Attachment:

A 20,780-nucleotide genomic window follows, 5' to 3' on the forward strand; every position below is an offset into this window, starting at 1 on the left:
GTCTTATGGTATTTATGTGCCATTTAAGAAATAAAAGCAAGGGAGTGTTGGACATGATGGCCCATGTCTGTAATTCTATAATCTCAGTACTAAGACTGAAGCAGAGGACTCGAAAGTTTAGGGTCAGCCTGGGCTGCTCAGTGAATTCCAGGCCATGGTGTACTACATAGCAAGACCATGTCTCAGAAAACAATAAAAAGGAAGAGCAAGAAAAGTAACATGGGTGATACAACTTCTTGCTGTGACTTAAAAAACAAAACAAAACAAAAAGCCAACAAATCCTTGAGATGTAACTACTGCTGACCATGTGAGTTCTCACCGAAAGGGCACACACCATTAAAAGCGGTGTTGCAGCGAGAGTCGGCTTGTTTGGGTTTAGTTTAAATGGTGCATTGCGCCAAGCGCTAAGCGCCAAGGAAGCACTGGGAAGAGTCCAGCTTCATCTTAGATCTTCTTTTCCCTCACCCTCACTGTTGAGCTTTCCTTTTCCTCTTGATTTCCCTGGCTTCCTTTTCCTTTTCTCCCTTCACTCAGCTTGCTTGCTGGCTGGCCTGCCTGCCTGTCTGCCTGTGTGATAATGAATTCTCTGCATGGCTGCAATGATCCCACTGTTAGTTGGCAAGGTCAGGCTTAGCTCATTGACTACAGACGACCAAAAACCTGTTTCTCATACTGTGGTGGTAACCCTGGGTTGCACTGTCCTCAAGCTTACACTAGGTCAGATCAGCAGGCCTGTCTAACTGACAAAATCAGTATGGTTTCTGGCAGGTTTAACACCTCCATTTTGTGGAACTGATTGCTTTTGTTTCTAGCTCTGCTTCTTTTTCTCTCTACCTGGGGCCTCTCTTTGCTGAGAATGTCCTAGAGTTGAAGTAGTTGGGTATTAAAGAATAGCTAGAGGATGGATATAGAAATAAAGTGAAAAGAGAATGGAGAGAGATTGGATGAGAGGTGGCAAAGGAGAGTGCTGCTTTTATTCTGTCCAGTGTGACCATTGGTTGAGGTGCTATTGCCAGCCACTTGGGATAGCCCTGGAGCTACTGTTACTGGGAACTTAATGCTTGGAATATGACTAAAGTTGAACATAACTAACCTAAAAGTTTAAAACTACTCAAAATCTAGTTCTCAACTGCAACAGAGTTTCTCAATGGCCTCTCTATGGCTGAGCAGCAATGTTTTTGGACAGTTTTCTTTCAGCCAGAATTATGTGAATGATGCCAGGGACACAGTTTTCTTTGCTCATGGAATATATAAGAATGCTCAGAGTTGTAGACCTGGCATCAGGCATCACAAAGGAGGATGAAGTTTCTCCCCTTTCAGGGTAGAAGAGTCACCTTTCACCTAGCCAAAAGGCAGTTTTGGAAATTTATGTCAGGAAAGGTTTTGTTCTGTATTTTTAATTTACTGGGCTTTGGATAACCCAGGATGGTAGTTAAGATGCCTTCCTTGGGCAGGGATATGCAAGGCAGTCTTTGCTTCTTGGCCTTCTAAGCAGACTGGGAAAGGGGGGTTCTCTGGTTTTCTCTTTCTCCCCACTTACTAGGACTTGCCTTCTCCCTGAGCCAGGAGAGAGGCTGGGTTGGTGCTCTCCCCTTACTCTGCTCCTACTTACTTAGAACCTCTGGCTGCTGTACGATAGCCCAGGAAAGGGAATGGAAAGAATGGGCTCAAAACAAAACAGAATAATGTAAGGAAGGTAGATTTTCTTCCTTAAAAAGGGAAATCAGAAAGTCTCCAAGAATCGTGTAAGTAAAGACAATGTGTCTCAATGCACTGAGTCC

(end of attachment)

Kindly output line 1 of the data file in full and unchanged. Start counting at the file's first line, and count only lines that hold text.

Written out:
A 20,780-nucleotide genomic window follows, 5' to 3' on the forward strand; every position below is an offset into this window, starting at 1 on the left: